What inspired your Bonbon lamps? "While working on another lamp, the craftsman made me a lampshade which had bad dimensions. I was looking at that piece thinking how can I use it? I didn't want to throw it away, so I decided to knit some strings over it. Then I made different shapes and knitted over them, and now they're called Bonbons because they remind me of silk bonbons."

Ana Kras, Designer and Photographer

You only need to know a few things about Belgrade to understand where Ana Kraš comes from: It’s been invaded countless times throughout history, even by the Nazis, after which it was then ravaged by Tito, Milošević, the Kosovo War, and the associated NATO bombings. When it finally emerged from its troubles in 1999, its government and economy were in shambles; the average salary in Belgrade is still less than 400 euros per month. To have become a designer in this context is exceedingly difficult — Kraš’s design school had no workshop, materials, or experienced professors, and almost none of her compatriots can afford to spend money on furniture — and yet you won’t find a trace of that struggle in the talented 26-year-old’s work. At least not by looking at it. “Those years of isolation and depression affected everything, and it all has to do with the way I am,” she says. “But when that’s your reality, you just work and live and do things, even if the conditions around you aren’t very supportive.”

For Kraš, who grew up constantly drawing and making things in her parents’ copy shop and has never really lived outside Belgrade, the most obvious evidence of her background is in her approach to design in general. “Poor conditions help you develop other skills,” she says. “You learn to make your ideas very small, simple, and shy, and sometimes that’s the best way. In a good Western school, a kid has all the tools and possibilities, so he draws a fluid-shaped table in plastic, fabricates it with a prototyping machine, and there it is: a ridiculous thing that’s expensive to make. In a bad school in Serbia, even if the kid dreams of a white fluid table, there’s no way to make it. So he’ll draw something he can have done easily, and he’ll end up designing at least a practical thing.”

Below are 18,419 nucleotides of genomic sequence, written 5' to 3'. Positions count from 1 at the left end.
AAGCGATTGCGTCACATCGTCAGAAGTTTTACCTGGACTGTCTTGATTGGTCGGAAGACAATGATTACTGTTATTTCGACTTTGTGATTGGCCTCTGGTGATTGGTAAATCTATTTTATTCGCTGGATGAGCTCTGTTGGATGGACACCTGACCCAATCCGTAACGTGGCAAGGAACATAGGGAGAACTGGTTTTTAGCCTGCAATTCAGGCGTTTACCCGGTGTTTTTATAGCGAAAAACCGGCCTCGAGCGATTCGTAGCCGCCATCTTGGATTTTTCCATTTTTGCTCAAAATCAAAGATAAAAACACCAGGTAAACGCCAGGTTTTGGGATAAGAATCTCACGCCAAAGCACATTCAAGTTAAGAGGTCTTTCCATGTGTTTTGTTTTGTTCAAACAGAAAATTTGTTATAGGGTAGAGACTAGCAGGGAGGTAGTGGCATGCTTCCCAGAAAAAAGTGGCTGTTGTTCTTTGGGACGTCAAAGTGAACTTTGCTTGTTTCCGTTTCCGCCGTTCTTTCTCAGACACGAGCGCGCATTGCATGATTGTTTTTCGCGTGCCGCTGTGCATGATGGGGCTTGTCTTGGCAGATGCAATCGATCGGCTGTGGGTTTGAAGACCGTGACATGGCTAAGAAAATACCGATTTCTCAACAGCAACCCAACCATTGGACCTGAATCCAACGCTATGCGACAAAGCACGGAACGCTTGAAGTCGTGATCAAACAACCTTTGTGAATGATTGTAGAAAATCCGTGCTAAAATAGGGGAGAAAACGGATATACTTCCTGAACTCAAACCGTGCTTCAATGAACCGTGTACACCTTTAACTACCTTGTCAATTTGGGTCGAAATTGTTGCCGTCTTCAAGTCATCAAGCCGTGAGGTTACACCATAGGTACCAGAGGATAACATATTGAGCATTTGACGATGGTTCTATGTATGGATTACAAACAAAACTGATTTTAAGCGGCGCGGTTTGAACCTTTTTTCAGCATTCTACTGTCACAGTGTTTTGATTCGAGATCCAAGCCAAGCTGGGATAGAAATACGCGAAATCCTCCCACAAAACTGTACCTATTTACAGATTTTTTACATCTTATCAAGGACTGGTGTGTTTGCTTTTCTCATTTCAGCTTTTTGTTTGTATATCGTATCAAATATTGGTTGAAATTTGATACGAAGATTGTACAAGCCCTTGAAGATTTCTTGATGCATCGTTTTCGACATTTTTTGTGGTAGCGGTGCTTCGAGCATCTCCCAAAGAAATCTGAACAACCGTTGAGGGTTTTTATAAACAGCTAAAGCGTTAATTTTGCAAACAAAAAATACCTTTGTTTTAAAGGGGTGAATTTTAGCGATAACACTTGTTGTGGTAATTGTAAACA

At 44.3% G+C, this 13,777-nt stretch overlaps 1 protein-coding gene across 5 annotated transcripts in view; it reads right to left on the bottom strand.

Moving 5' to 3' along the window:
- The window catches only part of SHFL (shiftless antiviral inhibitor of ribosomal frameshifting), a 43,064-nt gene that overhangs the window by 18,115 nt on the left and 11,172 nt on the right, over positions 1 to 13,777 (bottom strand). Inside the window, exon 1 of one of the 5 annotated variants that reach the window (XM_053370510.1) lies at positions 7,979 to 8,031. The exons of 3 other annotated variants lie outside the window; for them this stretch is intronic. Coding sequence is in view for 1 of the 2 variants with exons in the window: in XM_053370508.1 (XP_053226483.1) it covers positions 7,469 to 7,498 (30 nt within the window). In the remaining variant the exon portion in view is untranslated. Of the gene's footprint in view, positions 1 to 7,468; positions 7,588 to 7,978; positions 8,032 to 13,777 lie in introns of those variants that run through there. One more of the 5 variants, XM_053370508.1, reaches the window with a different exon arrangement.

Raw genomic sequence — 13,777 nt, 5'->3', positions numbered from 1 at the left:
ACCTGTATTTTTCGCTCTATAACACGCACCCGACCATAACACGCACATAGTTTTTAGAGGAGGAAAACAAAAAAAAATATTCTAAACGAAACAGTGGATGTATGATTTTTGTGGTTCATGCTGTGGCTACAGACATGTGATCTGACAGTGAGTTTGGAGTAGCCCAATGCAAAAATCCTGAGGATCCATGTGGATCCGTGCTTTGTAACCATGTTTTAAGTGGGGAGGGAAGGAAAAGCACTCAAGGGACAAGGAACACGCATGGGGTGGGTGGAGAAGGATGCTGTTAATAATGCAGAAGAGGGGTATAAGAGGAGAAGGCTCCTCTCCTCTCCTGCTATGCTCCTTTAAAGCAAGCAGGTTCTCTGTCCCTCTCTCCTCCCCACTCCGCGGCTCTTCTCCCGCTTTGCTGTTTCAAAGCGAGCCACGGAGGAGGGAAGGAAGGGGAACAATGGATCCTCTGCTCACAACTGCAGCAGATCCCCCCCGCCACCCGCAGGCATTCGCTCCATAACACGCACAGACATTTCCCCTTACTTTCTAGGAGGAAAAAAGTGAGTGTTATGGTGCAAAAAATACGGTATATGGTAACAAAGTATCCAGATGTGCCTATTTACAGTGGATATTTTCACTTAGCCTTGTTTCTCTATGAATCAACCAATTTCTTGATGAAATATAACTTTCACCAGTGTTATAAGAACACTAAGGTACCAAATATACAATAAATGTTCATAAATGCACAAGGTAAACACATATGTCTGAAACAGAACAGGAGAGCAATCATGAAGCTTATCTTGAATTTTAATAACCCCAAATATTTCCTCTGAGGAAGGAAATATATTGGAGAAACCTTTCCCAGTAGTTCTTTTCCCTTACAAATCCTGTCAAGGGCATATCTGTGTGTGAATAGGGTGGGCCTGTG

Kraš’s furniture — which she’ll exhibit at this year’s Salone Satellite showcase in Milan under the umbrella of the Young Serbian Designers platform — is practical and simply crafted in the best way, with a striking level of charm and sophistication: The base of her wooden coat rack is a xylophone of colored panels, while the shades of her Bonbon lamps are jewel-like wire frames strung with yarn. Good taste comes naturally to Kraš, evidenced in the fact that she’s also a gifted photographer. Here she shares some of her influences, the ones that have less to do with where she grew up than with how she sees the world.

First thing you ever made: “The first serious thing I made was a magazine called Panda. I was six or seven. Inside, I drew comic strips — five different stories, each one a few pages long — and it even had a music page, about Jason Donovan, with his details, birthday, songs, etc. It was all drawn and handwritten, then I made photocopies and was selling it in the park.”

Place you go to be inspired: “The feeling of being in motion inspires me more than the location itself. I try to travel as much as possible, no matter where I’m going. I totally fell in love with Rome. I love the mountains in Oregon, and a little spot on the coast in Montenegro where my father lives in a beach house. Though I think Berlin gives me the biggest creative rush, because it’s a patchwork city.”

What do you keep around your studio for inspiration? “Different presents and memories — toy cars, postcards, photographs, books, records, plants. Since I was a kid, my spaces were always full of paper because my parents run a photocopy shop. When surrounded by papers and crayons, I feel like working.”

Favorite everyday object: “My teapot — white ceramic, with a yellow plastic holder. I love the mis-match of the colors and materials. It’s a cheap Chinese object, but adorable.”

Piece you wish you’d made: “Plantpot+, designed by OD-DO architects. I think that small, simple idea is just lovable.”